It’s abundantly clear that Need for Speed: Shift is intended to compete with franchises which have a serious foothold in the present gen-console space – Forza on the Xbox and Gran Turismo on the PlayStation spring readily to mind. You’ll find these games lean fast and furious towards racing’s simulation side by recreating the experience of driving top-end and high-performance automobiles which are authentic to reality and whilst at the same time providing fun as far as video games are concerned. But the big question remains as to whether Need for Speed: Shift lives up to similar expectations of those aforementioned games whilst differentiating itself sufficiently to be unique?
The simple and immediate answer is affirmative! Need for Speed: Shift captures the same authentic love of racing which is built upon a foundation of real physics plus deeply or lovingly researched car statistics. Plus there’s a wonderfully designed game to top it all off which really places fun at the foremost yet relies on its realistic core to keep racing fans coming back for more! On top of all this it provides its own gimmick which culminates in an attempt to recreate the experience of the driver, the flesh and blood meat-bag behind the wheel of these amazing and accurately recreated vehicles – this works in its own right, in fact, making it vary from the Forzas and Gran Turismos of the world! Indeed, if you like those games, the chances are you’ll like this game too with the proviso you’ll enjoy what new stuff Need for Speed: Shift brings to the table.
You’ll achieve this by making a great game with an equally great single-player experience which is not only fun to play on the surface but also a game you’ll find engaging during the first 20 minutes and beyond! Games like the aforementioned ones – excuse me but I’m growing tired of typing the F-word and the GT-word! – have in fact succeeded because they nail the single-player experience. Need for Speed: Shift achieves this experience quite differently yet still manages to make you care about the cars you’re driving, whether they’re fresh off-the-factory floor production models or high-end modified racing beasts.
The single-player mode is simple yet effective. It divides itself into four different “tiers” which each represent a different level of racing which you must unlock by earning “stars”. These are earned by driving in the purest form, taking corners with a great accuracy, and passing opponents with a clean bill of health, but you can still earn the necessary points to acquire those “stars” by driving aggressively. This means bumping and grinding your way to the front of the pack. In fact, Need for Speed: Shift doesn’t lock you into the clean driving necessities which so many other games attempt.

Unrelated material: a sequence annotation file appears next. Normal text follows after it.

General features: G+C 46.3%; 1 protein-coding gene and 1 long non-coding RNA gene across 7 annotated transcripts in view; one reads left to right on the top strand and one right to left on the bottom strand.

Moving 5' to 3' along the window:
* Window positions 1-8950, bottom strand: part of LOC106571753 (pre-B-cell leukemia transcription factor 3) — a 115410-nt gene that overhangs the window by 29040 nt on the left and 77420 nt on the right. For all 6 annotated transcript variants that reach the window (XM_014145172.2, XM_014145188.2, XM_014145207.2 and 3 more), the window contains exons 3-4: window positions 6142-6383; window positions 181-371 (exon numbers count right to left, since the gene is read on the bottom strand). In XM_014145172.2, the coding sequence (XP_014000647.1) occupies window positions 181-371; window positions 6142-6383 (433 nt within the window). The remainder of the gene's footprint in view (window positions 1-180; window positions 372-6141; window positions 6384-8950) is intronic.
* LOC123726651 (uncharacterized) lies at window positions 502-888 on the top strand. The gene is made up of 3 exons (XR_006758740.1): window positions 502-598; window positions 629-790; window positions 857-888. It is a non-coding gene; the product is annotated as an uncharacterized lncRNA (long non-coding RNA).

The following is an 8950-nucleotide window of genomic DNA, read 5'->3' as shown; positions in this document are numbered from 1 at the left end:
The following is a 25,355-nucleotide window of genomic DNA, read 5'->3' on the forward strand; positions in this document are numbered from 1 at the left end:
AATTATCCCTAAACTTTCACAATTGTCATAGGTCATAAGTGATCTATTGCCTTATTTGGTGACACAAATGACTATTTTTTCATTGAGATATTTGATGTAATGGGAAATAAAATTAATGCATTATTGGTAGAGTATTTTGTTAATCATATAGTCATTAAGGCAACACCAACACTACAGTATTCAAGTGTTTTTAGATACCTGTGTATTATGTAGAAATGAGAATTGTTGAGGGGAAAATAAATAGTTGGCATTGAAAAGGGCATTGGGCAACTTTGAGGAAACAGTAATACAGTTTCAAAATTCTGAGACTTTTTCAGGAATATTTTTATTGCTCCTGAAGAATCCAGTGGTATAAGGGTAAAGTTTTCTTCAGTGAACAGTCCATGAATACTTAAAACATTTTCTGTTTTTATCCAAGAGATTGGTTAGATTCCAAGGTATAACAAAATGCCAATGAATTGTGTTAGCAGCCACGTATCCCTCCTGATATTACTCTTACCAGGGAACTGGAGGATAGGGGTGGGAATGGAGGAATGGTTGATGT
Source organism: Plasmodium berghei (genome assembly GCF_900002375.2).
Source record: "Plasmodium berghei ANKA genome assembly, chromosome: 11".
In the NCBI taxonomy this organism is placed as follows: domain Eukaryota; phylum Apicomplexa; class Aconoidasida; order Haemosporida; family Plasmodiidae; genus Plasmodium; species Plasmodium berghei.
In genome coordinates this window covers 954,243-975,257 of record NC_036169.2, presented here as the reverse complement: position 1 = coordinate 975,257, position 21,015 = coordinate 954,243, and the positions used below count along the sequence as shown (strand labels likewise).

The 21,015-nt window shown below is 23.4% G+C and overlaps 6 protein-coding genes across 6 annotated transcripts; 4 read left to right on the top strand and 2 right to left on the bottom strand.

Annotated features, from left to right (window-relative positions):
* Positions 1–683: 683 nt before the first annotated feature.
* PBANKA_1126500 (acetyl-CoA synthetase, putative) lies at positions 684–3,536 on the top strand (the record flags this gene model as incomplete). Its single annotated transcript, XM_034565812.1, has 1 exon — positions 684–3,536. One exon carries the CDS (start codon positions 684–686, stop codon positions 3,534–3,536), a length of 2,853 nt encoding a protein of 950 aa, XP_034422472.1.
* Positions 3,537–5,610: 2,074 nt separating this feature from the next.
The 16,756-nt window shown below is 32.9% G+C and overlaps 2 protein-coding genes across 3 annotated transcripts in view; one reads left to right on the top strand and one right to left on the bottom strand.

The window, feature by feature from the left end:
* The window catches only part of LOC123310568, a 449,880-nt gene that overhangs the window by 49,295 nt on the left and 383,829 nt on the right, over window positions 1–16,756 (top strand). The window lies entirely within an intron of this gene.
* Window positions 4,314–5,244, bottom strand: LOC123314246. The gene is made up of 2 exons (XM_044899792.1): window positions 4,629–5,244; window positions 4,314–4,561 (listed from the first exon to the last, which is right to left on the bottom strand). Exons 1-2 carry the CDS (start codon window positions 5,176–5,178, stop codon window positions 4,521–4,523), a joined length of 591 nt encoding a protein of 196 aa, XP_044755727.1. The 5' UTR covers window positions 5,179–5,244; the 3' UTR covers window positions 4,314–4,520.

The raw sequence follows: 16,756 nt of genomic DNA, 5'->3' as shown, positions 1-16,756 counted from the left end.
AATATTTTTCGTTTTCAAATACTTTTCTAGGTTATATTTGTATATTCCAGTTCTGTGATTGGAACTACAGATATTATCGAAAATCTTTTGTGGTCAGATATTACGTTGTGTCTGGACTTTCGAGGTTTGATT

OK – you earn points, you unlock races and cars, but most crucial of all, you earn money, which you can spend on upgrades, providing some long-term investment in the cars of your choice. Here the progression is well laid out although it might appear as nothing new for fans of the games which revolve around taking a simple car and making it something great. The design behind the single-player progression is easy to understand and hard to earn but it is with a well designed effort reminiscent of other games in the specific racing genre. Thankfully, Need for Speed: Shift doesn’t take too long to work through, giving you supercars after only a few hours.
Need for Speed: Shift progresses at a medium pace, as you would come to expect, providing access to better parts and better cars, which is dependant on your ability to drive sufficiently well. To be honest it’s very much like the games it aspires to be, whilst at the same time being its own unique progression via the world of supercars. In fact, you won’t spend days with underpowered cars – it’s more like hours – and the money you earn ramps up quickly enough so that you’ll soon discover yourself at the highest level of racing with the highest level of cars – before you know it!
You’ll soon find yourself competing at the most extreme level of play once you get the highest level of unlocked car, but this is only to be expected from a game such as this. Whilst you must perform to progress you’ll also find Need for Speed: Shift does render it relatively easy to attain the highest level – provided you know what you’re doing, of course, which will be based on prior experience. But it’s nothing less than a challenge to do so, meaning that your successes are hard earned, yet so satisfying once you achieve them!
Need for Speed: Shift fits into that rarefied category occupied by games like Forza and Gran Turismo quite easily, and, there, I’ve said it! Used the F-word and GT-word again! It exhibits the same love for simulation and authenticity which equates with the aforementioned games, yet with added ease of a really well designed career interface. Multiplayer is likewise just as good which results in a game with its heart beating in the authentic simulation of real car racing, yet at the same time is powered by the same achievement-based gameplay which drives so many good Xbox 360 titles.
Need for Speed: Shift is excellent in concept and flawless in execution. In fact, it’s nothing less than the next great racing simulator to grace the Xbox 360.
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